Using nets and toy sea creatures, create a simple sensory bin for your child to explore. Toddlers love scooping out the animals, grasping them with their hands ,and making them swim. Be sure to ask questions: Which animal is their favorite? What color are they? Which is the biggest?

2. Nature Soup

Spruce up your water table with rocks, sticks, grass, leaves, and dirt. Include bowls, scoops, and other tools, and let your toddler experiment.

3. Foam Bubble Activities

Foam is easy to make at home: Just combine dish soap and water in a blender. To take it up another notch, incorporate food coloring. 

4. Paint With Water

Fill some buckets or paint trays with water, then grab some paint brushes (or paint rollers) and let the kids go to town on the sidewalk. After all, they love playing with “grown up tools,” and paint rollers can help cultivate gross motor skills and hand-eye coordination.

5. Water Balloons

Water balloons, which can be thrown, squished, and squeezed, are another great sensory activity for toddlers. Use regular balloons, which don’t break as easily, or go for the more fragile water balloons. 

6. Wash the Dishes

Grab a few toy or plastic dishes, soap, water, and sponges and let your toddler practice “cleaning up.” (With any luck, they’ll learn to love it.)

7. Feed the Ducks

Grab some rubber duckies, water, wine corks (for pretend food), and slotted spoons. Then throw the ducks into the water bin and show your children how to “feed” them by tossing in the corks. 

8. Sink and Float Experiments

This is a great beginner science experiment that teaches toddlers about object density and buoyancy: Fill a bin with water, then add toys or common objects. Observe what sinks and floats. 

9. DIY Water Slide

Make a homemade slide from a camping tarp, the garden hose, and a bottle of inexpensive soap: Spread out the tarp, set your hose to a fine mist, and prop it up so it provides continuous water. Then drizzle the soap over the tarp to make it slippery.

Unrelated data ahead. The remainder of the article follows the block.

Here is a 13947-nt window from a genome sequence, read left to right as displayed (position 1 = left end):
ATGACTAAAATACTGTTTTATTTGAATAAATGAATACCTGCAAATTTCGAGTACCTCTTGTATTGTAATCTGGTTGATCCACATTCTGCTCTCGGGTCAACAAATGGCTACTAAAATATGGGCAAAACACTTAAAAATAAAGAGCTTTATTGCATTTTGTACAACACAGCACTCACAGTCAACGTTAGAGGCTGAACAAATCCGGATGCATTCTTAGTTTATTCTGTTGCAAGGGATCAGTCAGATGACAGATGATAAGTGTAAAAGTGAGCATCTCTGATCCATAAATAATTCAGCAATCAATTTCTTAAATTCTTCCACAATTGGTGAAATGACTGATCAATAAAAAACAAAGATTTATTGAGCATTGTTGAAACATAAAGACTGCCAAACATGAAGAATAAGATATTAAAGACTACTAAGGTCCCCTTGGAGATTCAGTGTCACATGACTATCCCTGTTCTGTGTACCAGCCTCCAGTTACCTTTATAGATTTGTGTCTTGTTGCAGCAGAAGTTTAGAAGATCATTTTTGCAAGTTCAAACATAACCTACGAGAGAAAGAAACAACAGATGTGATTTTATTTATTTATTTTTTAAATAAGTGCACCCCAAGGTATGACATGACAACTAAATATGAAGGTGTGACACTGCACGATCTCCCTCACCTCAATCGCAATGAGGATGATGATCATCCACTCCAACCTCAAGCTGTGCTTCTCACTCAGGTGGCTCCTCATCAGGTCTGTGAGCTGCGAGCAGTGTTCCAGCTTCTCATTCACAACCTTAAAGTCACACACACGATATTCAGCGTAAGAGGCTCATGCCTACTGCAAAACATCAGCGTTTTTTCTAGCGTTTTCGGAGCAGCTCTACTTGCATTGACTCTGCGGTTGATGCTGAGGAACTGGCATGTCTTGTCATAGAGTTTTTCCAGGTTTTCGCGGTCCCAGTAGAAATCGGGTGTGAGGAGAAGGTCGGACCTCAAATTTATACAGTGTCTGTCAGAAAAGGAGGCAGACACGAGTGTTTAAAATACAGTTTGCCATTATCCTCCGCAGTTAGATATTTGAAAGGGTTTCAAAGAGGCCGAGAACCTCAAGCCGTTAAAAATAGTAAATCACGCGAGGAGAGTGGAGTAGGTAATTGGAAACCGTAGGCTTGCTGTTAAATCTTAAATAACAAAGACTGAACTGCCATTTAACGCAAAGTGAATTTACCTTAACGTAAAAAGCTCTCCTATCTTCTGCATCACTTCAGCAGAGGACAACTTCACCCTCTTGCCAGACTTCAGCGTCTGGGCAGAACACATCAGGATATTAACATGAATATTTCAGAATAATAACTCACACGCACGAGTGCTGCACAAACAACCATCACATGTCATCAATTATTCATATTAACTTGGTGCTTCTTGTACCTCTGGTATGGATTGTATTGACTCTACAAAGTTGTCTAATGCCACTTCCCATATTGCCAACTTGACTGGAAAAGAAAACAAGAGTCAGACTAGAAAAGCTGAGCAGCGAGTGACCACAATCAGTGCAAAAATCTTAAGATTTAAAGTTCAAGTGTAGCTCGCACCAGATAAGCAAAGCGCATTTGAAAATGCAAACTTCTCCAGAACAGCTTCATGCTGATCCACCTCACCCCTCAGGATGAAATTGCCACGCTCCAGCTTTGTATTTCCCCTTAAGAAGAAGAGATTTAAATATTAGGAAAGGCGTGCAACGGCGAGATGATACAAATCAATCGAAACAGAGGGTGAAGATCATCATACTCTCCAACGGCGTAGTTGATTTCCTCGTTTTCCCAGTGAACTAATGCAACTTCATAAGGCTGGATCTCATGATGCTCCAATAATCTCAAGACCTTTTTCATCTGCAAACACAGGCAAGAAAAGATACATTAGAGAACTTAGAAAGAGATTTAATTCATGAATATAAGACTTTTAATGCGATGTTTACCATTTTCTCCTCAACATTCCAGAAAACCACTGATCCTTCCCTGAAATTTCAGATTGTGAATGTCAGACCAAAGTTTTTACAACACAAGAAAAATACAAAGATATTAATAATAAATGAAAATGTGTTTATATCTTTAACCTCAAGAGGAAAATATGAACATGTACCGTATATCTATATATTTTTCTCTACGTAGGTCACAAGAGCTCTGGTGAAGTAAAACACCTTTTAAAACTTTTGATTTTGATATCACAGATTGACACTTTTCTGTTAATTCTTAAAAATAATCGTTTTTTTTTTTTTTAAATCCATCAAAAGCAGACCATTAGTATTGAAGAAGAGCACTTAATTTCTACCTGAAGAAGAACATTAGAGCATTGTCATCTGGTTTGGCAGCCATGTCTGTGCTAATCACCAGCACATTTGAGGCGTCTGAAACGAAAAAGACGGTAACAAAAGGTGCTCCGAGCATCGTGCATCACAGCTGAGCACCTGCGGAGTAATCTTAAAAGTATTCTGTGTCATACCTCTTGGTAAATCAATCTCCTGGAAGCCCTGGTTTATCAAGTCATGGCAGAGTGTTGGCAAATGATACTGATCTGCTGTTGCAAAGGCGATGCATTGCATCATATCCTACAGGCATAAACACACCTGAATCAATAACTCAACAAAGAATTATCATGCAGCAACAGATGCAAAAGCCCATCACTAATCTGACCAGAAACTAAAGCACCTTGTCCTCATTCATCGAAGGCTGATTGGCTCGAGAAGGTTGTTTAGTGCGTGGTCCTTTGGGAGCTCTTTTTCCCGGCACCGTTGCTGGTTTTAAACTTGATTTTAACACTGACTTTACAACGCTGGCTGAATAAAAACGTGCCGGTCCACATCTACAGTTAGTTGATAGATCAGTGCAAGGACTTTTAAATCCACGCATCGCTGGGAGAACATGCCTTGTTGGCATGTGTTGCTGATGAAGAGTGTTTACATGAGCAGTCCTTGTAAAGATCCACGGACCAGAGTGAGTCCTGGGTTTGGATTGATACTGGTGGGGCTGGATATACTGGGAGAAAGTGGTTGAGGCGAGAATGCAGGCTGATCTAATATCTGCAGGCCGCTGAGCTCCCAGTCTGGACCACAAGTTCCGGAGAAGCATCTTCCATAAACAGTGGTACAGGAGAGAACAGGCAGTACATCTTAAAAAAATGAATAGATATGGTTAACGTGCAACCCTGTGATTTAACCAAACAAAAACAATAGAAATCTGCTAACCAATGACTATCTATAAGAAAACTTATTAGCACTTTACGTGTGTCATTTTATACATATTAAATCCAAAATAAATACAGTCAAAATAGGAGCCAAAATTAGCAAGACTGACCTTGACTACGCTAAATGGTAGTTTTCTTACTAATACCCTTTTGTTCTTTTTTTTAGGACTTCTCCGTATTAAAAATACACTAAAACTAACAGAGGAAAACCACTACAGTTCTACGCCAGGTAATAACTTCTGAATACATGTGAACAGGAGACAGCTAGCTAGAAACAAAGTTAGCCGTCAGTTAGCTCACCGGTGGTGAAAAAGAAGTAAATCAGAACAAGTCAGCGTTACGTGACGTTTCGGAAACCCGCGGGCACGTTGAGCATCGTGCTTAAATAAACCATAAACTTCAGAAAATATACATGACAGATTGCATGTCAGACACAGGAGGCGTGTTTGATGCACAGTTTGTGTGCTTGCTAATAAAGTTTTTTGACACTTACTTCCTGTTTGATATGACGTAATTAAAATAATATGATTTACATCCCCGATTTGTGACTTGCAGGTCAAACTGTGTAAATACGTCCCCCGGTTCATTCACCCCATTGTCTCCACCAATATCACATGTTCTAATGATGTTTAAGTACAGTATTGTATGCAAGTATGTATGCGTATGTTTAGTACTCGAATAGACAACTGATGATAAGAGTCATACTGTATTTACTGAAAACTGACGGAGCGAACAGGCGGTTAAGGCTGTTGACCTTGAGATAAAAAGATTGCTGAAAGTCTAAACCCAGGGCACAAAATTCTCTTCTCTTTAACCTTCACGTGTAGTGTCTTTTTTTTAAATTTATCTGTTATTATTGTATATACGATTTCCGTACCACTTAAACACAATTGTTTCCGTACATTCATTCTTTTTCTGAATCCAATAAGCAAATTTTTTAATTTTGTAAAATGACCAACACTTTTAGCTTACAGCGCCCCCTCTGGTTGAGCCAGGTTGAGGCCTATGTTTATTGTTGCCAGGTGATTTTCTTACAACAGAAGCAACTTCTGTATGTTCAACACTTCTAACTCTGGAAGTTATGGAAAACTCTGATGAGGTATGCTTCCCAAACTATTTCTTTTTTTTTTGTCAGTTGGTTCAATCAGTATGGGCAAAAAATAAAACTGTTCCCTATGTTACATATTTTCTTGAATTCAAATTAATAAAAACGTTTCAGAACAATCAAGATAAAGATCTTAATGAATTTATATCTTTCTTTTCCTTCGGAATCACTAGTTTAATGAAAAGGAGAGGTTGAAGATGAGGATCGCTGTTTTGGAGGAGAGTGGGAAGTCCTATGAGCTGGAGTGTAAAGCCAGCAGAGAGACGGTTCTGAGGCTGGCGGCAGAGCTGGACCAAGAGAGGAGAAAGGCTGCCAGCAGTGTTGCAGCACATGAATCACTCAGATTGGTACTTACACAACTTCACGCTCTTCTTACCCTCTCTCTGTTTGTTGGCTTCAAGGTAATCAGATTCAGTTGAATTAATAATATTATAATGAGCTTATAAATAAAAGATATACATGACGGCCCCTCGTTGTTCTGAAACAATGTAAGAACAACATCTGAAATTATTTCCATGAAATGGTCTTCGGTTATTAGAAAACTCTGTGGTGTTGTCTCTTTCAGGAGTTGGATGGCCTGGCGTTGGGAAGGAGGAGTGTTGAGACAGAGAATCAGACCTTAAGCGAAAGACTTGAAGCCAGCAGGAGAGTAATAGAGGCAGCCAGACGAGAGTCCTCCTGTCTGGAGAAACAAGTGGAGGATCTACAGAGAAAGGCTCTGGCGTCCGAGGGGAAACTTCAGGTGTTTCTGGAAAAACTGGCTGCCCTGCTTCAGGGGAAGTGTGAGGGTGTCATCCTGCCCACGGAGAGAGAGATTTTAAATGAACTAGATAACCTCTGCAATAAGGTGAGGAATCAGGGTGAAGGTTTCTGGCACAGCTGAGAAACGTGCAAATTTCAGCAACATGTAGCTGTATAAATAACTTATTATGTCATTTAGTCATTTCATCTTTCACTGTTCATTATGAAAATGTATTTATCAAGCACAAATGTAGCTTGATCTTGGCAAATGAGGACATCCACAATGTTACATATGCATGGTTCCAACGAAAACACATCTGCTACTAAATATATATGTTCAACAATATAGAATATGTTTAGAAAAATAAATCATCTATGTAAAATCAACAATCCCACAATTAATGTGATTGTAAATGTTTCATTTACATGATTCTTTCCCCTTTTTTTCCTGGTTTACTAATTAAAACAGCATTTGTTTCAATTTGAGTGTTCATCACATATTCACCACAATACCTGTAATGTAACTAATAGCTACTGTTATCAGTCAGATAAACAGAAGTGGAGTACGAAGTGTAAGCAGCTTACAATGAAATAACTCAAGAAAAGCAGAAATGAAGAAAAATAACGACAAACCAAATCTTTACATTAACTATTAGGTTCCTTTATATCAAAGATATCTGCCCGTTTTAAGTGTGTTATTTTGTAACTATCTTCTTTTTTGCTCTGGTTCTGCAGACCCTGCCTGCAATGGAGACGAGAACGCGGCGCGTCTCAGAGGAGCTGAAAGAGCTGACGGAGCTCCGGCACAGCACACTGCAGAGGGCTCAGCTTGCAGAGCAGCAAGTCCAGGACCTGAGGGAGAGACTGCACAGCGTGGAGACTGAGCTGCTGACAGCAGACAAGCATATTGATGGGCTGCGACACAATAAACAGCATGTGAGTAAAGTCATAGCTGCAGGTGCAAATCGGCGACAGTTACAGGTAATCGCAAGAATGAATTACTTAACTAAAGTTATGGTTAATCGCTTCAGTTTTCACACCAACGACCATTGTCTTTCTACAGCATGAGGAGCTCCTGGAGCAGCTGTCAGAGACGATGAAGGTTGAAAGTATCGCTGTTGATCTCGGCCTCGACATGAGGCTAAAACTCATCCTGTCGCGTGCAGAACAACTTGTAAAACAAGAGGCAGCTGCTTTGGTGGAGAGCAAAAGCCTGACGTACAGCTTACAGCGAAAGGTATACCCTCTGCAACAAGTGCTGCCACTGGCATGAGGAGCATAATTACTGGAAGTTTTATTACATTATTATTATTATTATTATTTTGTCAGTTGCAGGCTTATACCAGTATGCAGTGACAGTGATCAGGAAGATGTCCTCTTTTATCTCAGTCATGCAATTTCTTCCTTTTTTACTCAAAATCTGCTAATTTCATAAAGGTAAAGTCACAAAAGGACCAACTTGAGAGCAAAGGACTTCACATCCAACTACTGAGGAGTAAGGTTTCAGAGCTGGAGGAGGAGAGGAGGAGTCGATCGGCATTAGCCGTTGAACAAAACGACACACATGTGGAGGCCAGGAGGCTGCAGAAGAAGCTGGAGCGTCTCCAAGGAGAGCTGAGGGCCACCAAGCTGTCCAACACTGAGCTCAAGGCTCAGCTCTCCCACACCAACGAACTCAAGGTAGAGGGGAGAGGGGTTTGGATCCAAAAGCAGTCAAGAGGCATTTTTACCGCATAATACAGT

10. Fish Sensory Bin

Grab some colorful toy fish, bowls, and nets then have your toddler scoop up the fish and place them into the bowls. 

11. Lemon Water Play

Introduce into your water bin some lemon and lime slices, along with tools like scoops and bowls. 

12. Pom Pom Water Fun

Create a new sensory experience by throwing pom-poms into the water bin. 

13. Underwater Alphabet Search

Grab some small aquatic-animal toys, shells, a marker, some blue food coloring, and a water bin. Write a letter on each shell with a permanent marker, then dump everything into the bin. 

Toddlers can flip over the shells to reveal the letters. Ask your child to search for different letters, and then talk about the words that start with the letters they find. 

14. Dive For LEGO

Add some LEGO pieces and kitchen utensils into a water bin and let your toddler freely scoop and mix the contents. 

15. Shaving Foam Car Wash

Set up three stations: a bin filled with shaving cream, another filled with water, another with toy cars. Toddlers will love “cleaning” the cars and washing them off. 

At Vivvi, we believe in an inquiry-based learning model that helps toddlers grow through interacting with the world around them. By engaging in activities that include sensory play, scientific inquiry, literacy, and more, toddlers will develop the skills they need to progress in kindergarten and beyond.